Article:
(Numerous fungal species)
Black sooty moulds growing on leaves rarely appear of their own accord. More often than not, they are a sign that the plant is under attack from sap-sucking insects.
- Black, sooty deposit on the upper surface of leaves
- Signs of sap-sucking insects on leaves above the sooty mould
- White cast, shed insect skins
- Sticky substance (honeydew) on all above ground plant parts
- Stunted growth
What is sooty mould?
Sooty moulds are black fungal growths on the surface of leaves. Unlike other fungal diseases, which occur inside the leaf, these are on the surface and can be washed or scraped off.
They can vary from a fine powdery or soot-like deposit in superficial attacks or in its early stages, to a thick sheet of growth. This may even crack or peel away from the leaf, especially during dry conditions.
They rarely appear of their own accord. More often than not, they are a sign that the plant is under attack from sap-sucking insects, especially aphids (blackfly and greenfly), mealybug, scale insects and whitefly.
Not only do sooty moulds look unsightly, but because they prevent light reaching the leaf, preventing it from making food for the plant, affected plants can become weak and stunted.
What does it affect?
- Trees – including fruit trees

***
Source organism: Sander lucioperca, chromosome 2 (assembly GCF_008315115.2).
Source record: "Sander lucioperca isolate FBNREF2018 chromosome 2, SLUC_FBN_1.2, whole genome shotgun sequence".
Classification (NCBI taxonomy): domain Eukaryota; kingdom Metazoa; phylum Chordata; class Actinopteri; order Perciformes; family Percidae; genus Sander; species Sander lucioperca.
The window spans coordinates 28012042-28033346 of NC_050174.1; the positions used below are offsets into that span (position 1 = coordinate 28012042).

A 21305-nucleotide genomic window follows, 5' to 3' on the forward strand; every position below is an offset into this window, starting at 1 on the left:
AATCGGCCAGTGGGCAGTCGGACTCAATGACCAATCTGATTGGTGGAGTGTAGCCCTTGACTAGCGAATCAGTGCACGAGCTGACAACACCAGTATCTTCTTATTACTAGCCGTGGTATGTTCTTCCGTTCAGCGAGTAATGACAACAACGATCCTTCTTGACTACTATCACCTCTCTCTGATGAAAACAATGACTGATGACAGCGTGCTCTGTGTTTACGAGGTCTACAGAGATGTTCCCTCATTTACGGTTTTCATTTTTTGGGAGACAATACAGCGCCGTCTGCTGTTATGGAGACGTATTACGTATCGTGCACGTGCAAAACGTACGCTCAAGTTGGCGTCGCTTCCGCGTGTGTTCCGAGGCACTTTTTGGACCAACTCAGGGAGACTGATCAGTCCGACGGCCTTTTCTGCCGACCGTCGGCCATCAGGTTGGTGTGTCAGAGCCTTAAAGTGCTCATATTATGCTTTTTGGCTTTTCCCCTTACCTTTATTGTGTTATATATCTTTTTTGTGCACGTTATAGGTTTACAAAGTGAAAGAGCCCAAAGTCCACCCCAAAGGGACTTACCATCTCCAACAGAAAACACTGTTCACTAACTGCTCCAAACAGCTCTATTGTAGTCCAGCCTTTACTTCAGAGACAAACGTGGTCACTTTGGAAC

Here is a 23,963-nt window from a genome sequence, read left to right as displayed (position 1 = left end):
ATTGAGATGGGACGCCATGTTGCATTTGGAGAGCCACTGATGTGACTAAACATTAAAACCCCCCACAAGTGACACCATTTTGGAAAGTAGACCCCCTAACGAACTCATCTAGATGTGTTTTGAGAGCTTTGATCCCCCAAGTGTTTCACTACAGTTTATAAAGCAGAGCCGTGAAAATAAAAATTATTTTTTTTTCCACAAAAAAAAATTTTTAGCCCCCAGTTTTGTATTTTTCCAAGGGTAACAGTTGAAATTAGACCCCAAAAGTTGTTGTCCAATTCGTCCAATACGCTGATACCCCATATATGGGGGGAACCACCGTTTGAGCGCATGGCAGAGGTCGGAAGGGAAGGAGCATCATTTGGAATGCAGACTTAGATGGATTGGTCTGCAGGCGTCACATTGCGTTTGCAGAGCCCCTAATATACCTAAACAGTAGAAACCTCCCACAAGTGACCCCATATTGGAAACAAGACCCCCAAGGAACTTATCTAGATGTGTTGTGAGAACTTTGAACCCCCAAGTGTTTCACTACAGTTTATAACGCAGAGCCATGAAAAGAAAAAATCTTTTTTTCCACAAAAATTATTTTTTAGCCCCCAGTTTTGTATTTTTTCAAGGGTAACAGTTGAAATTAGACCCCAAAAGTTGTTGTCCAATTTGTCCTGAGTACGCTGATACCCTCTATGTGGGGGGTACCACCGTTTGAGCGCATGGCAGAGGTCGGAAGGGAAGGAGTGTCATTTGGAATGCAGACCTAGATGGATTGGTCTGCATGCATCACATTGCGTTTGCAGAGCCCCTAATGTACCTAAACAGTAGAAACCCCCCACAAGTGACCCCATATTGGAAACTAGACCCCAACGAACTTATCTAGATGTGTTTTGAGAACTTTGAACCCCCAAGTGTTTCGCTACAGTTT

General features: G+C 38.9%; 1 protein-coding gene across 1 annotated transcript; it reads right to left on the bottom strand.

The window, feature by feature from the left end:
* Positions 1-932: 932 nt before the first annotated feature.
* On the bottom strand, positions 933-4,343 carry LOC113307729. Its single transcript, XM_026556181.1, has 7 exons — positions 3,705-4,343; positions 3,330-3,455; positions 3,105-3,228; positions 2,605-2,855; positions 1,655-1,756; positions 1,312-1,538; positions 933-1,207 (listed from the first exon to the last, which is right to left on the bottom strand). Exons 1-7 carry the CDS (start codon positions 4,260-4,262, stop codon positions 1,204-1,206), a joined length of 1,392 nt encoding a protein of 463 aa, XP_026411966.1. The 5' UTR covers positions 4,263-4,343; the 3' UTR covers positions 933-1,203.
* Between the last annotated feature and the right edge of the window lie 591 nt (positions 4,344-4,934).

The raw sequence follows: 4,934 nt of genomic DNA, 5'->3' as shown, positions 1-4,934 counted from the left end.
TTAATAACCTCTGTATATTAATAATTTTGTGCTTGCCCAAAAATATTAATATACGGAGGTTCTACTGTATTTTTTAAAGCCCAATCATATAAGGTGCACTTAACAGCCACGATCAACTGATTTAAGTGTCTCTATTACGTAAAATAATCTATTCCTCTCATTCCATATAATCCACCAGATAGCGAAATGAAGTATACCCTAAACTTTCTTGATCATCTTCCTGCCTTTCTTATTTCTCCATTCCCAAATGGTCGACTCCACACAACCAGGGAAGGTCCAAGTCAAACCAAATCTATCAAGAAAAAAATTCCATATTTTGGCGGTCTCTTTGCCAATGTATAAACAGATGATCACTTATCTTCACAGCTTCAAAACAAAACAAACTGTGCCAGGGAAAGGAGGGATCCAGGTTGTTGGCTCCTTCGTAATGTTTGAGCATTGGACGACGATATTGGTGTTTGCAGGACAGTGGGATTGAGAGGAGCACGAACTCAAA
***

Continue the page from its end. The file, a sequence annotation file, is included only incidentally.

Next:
- Herbaceous perennials
What is it caused by?
Several fungal species produce sooty moulds, including Alternaria and Cladosporium.
Sooty moulds grow on the sugar-rich excreta (called honeydew) produced by sap-sucking insects as a result of their feeding activities. They can also grow on the sugary exudates produced by the plant itself.
They appear on the leaves, or other plant parts, below where the insects are feeding. They can also appear on low-growing plants, growing under insect-infected plants.
How to control sooty mould
Controlling the sap-sucking insects will prevent honeydew and, as a consequence, stop the sooty moulds.
Squash small infestations of insects, remove badly infested leaves or apply a biological control.
Once you have identified the pest, see our pest profiles (links below) for other methods to control them.
Since sooty moulds appear on the leaf surface, it may be possible to remove them – especially in their early stages. You can clean the leaves with a damp sponge or cloth, moistened with lukewarm water, or use a gentle blast of water from a hosepipe. Obviously, this is very time consuming on large, badly affected plants.
In time, once the source of honeydew is removed, the sooty moulds will die. Although, it can take several weeks for rain to wash them away.
Spray with one of the insecticides approved for use on that particular plant. Not all insecticides are approved for use on all edible crops.
Once you have identified the pest, see our pest profiles (links below) for methods to control them.
If you can prevent the build-up of sap-sucking insects in the first place, you will prevent sooty moulds from appearing.
- Contact insecticides
- Systemic insecticides